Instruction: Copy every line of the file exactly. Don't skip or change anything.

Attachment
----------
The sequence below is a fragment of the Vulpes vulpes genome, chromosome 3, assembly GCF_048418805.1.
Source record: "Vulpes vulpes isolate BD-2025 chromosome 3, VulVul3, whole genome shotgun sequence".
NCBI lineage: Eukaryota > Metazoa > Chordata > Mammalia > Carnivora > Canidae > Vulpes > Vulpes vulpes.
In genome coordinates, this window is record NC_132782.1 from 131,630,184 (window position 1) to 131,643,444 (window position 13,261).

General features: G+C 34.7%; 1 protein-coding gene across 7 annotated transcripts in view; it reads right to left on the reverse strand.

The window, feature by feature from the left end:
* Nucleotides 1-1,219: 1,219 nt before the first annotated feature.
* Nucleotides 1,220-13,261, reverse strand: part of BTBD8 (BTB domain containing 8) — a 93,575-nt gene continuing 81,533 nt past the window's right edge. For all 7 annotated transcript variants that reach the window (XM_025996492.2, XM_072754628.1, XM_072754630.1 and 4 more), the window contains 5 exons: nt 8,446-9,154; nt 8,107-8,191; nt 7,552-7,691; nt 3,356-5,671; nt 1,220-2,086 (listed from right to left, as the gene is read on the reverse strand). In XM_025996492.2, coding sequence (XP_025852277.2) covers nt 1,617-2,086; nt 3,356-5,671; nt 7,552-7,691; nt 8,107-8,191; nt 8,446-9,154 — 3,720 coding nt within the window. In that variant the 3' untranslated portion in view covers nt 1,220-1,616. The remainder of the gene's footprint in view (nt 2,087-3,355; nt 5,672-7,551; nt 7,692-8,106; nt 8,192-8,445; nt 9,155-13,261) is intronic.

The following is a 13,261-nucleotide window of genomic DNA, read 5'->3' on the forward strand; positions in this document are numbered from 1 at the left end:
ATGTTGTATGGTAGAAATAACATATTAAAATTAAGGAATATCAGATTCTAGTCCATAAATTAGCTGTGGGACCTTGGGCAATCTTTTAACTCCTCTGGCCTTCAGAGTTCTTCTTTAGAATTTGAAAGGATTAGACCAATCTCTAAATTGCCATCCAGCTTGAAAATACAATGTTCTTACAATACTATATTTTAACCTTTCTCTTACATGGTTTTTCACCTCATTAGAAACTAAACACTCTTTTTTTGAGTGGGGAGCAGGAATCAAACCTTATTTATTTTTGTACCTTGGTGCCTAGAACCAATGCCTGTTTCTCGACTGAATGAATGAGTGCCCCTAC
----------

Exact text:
The sequence below is a fragment of the Vulpes vulpes genome, chromosome 3, assembly GCF_048418805.1.
Source record: "Vulpes vulpes isolate BD-2025 chromosome 3, VulVul3, whole genome shotgun sequence".
NCBI lineage: Eukaryota > Metazoa > Chordata > Mammalia > Carnivora > Canidae > Vulpes > Vulpes vulpes.
In genome coordinates, this window is record NC_132782.1 from 131,630,184 (window position 1) to 131,643,444 (window position 13,261).

General features: G+C 34.7%; 1 protein-coding gene across 7 annotated transcripts in view; it reads right to left on the reverse strand.

The window, feature by feature from the left end:
* Nucleotides 1-1,219: 1,219 nt before the first annotated feature.
* Nucleotides 1,220-13,261, reverse strand: part of BTBD8 (BTB domain containing 8) — a 93,575-nt gene continuing 81,533 nt past the window's right edge. For all 7 annotated transcript variants that reach the window (XM_025996492.2, XM_072754628.1, XM_072754630.1 and 4 more), the window contains 5 exons: nt 8,446-9,154; nt 8,107-8,191; nt 7,552-7,691; nt 3,356-5,671; nt 1,220-2,086 (listed from right to left, as the gene is read on the reverse strand). In XM_025996492.2, coding sequence (XP_025852277.2) covers nt 1,617-2,086; nt 3,356-5,671; nt 7,552-7,691; nt 8,107-8,191; nt 8,446-9,154 — 3,720 coding nt within the window. In that variant the 3' untranslated portion in view covers nt 1,220-1,616. The remainder of the gene's footprint in view (nt 2,087-3,355; nt 5,672-7,551; nt 7,692-8,106; nt 8,192-8,445; nt 9,155-13,261) is intronic.

The following is a 13,261-nucleotide window of genomic DNA, read 5'->3' on the forward strand; positions in this document are numbered from 1 at the left end:
ATGTTGTATGGTAGAAATAACATATTAAAATTAAGGAATATCAGATTCTAGTCCATAAATTAGCTGTGGGACCTTGGGCAATCTTTTAACTCCTCTGGCCTTCAGAGTTCTTCTTTAGAATTTGAAAGGATTAGACCAATCTCTAAATTGCCATCCAGCTTGAAAATACAATGTTCTTACAATACTATATTTTAACCTTTCTCTTACATGGTTTTTCACCTCATTAGAAACTAAACACTCTTTTTTTGAGTGGGGAGCAGGAATCAAACCTTATTTATTTTTGTACCTTGGTGCCTAGAACCAATGCCTGTTTCTCGACTGAATGAATGAGTGCCCCTAC